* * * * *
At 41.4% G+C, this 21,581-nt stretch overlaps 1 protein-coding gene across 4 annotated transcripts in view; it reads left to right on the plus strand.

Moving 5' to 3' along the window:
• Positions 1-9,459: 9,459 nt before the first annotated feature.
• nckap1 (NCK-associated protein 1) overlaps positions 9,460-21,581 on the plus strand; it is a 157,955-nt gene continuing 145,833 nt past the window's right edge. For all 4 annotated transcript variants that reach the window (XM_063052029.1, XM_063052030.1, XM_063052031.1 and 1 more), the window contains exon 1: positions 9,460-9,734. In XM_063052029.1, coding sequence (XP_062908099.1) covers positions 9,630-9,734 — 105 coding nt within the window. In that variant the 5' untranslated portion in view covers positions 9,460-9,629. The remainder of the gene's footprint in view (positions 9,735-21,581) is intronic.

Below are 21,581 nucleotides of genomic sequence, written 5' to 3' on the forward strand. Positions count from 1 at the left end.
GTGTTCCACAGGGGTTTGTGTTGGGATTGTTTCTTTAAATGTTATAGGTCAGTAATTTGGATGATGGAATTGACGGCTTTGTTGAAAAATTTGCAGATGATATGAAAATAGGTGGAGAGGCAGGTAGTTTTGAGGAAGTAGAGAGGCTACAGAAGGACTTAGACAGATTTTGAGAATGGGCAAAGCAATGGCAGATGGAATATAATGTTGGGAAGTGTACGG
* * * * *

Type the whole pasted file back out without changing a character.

At 41.4% G+C, this 21,581-nt stretch overlaps 1 protein-coding gene across 4 annotated transcripts in view; it reads left to right on the plus strand.

Moving 5' to 3' along the window:
• Positions 1-9,459: 9,459 nt before the first annotated feature.
• nckap1 (NCK-associated protein 1) overlaps positions 9,460-21,581 on the plus strand; it is a 157,955-nt gene continuing 145,833 nt past the window's right edge. For all 4 annotated transcript variants that reach the window (XM_063052029.1, XM_063052030.1, XM_063052031.1 and 1 more), the window contains exon 1: positions 9,460-9,734. In XM_063052029.1, coding sequence (XP_062908099.1) covers positions 9,630-9,734 — 105 coding nt within the window. In that variant the 5' untranslated portion in view covers positions 9,460-9,629. The remainder of the gene's footprint in view (positions 9,735-21,581) is intronic.

Below are 21,581 nucleotides of genomic sequence, written 5' to 3' on the forward strand. Positions count from 1 at the left end.
GTGTTCCACAGGGGTTTGTGTTGGGATTGTTTCTTTAAATGTTATAGGTCAGTAATTTGGATGATGGAATTGACGGCTTTGTTGAAAAATTTGCAGATGATATGAAAATAGGTGGAGAGGCAGGTAGTTTTGAGGAAGTAGAGAGGCTACAGAAGGACTTAGACAGATTTTGAGAATGGGCAAAGCAATGGCAGATGGAATATAATGTTGGGAAGTGTACGG